Candidate speaks for working class

Chris Vetter

Nestled in a small room on the sixth floor of Coffman Memorial Union, Jerry White, the presidential candidate for the Socialist Equality Party, spoke Friday to a small group.
The candidate told a group of fewer than 10 University students that neither the Republican nor Democratic parties represent the needs or interests of the working class. “The (parties) are incapable of resolving, and even addressing the issues that affect most Americans,” he said.
White, 37, is a New York native. He became a socialist after growing up witnessing the “riches of Wall Street and the poverty of Harlem and the Bronx,” he said.
“We reject the idea that it is utopian that every American can achieve having a decent well-paying job and a good education,” White said.
According to White, the media has ignored all third-party campaigns this year because media are controlled by massive conglomerates that don’t want the worker’s voice heard.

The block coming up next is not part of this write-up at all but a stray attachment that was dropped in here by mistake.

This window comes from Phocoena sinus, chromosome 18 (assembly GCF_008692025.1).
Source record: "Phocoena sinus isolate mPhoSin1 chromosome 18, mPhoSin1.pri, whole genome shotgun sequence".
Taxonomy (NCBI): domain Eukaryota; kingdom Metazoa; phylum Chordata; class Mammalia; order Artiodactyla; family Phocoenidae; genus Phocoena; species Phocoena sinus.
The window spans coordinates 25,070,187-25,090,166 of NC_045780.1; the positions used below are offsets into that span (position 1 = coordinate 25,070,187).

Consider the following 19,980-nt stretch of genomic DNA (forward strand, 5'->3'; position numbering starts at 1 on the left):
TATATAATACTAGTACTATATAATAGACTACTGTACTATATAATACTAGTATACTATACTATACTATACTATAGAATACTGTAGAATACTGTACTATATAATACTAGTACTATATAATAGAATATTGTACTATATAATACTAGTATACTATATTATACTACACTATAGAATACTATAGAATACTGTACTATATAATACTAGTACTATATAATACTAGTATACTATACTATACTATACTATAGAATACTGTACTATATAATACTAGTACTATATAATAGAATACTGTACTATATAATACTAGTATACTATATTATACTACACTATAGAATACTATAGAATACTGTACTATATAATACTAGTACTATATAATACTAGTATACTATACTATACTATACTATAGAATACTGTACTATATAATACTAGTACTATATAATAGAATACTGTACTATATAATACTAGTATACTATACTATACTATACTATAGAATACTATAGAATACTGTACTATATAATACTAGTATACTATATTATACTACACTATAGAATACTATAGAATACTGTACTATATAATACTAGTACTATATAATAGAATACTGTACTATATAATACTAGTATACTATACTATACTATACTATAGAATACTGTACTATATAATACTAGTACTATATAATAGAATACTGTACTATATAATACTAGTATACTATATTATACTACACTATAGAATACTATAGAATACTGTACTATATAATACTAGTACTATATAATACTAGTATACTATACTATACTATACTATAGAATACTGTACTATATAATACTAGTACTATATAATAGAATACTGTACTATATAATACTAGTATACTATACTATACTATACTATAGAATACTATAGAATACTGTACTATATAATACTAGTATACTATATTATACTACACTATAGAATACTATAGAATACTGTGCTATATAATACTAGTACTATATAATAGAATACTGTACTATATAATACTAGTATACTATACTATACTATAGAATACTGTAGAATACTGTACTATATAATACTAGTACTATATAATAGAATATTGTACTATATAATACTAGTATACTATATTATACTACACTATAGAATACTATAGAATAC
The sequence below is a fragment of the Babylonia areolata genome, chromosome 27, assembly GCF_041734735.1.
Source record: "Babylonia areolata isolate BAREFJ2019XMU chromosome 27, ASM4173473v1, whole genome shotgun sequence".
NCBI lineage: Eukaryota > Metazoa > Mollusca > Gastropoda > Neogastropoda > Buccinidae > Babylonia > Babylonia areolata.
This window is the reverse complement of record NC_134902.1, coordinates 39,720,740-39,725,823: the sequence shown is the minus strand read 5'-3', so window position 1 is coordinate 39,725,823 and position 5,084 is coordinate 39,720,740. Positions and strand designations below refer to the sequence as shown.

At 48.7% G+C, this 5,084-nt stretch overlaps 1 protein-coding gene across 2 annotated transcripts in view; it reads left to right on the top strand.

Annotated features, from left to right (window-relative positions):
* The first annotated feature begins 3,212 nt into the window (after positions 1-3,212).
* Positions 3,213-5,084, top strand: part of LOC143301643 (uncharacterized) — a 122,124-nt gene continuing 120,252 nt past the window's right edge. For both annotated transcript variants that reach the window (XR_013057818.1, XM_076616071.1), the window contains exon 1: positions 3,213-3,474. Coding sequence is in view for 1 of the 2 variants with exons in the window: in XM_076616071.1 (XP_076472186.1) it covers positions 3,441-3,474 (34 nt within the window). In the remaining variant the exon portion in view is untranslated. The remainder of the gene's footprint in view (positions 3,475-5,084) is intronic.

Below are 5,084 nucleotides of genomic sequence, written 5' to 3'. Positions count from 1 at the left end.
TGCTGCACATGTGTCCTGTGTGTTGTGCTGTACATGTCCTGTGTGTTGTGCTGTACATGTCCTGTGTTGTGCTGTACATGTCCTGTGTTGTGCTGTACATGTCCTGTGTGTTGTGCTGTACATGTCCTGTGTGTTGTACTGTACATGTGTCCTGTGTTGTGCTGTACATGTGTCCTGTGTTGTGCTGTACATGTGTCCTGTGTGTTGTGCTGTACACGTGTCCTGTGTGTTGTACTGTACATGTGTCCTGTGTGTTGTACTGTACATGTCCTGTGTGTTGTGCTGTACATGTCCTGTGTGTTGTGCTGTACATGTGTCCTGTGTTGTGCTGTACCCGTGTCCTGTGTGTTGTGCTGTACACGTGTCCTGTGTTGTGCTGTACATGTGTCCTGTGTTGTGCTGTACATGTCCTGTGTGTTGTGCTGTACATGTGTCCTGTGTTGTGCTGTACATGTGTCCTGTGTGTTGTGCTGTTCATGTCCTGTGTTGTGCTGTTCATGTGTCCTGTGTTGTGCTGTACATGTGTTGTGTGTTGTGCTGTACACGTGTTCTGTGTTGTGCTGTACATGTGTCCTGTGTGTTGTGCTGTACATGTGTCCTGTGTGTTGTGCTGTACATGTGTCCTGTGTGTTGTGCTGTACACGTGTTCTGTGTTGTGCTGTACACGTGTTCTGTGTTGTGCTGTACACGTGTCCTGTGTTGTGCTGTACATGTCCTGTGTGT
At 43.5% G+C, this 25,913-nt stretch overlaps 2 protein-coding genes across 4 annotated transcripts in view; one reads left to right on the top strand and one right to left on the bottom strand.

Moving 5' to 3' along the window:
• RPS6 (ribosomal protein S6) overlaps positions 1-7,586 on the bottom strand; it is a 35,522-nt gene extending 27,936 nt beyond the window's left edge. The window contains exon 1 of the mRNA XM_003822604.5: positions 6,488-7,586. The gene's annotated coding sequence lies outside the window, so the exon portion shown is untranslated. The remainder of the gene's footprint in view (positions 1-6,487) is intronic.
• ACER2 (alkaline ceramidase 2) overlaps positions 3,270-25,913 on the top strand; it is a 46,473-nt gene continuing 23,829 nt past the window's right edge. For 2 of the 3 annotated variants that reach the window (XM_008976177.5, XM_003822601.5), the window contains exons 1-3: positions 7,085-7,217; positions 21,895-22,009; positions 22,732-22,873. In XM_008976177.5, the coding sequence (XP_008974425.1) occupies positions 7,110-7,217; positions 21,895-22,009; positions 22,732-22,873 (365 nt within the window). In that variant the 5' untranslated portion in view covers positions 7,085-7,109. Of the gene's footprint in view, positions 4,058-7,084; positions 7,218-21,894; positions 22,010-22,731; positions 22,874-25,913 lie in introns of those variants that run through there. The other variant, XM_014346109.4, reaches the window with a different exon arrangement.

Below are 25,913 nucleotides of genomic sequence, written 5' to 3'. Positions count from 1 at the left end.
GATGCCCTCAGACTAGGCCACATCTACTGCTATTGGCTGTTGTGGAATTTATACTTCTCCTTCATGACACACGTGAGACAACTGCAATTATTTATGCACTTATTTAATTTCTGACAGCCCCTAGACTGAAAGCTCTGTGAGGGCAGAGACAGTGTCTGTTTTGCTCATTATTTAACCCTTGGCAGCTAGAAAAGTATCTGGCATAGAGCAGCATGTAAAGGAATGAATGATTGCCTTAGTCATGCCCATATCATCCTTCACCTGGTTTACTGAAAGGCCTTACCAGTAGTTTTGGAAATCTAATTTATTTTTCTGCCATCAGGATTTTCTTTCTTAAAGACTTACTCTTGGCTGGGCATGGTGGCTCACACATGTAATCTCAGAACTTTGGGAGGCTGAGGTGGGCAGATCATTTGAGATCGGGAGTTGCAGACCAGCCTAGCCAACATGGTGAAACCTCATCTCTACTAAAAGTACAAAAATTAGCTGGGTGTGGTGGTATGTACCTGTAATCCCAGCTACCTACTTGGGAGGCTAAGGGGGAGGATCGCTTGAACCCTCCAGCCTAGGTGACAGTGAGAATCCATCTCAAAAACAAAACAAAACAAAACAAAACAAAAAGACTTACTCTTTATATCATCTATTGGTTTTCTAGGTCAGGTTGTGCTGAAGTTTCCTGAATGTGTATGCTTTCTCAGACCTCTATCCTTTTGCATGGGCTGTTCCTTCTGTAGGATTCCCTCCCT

“The election and debates have been limited to two candidates that agree on the same right-wing policies and are nearly indistinguishable,” White said. “The news media has a de facto policy of ignoring all socialist candidates.”
White is on the general election ballot in Minnesota, Michigan and New Jersey. His goal this year is not to win, but to spread the socialist message and to gain support.
Formerly known as the Workers League Party, White’s party has been called the Socialist Equality Party for a year. It has existed in one form or another for 60 years. Socialism calls for the inclusion of workers so all of society can benefit from growth, White said
The Russian Revolution in the early part of this century was the only successful socialist movement, he said. Stalin betrayed the workers later, but socialism as an idea did not fail, he added.
Jean Brust, a member of the Socialist party for over 50 years, said the party needs to concentrate on bringing in younger members. “Our main goal is to recruit people who believe in our goals,” Brust said. “We will train them in Marxism.”
White’s audience listened intently, although not everyone considered themselves a member of his party. “There is a need for this kind of discourse,” said David Winkler-Morey, who is applying to the master’s degree program in social work. “I don’t agree with everything he said, but he is asking the right questions.”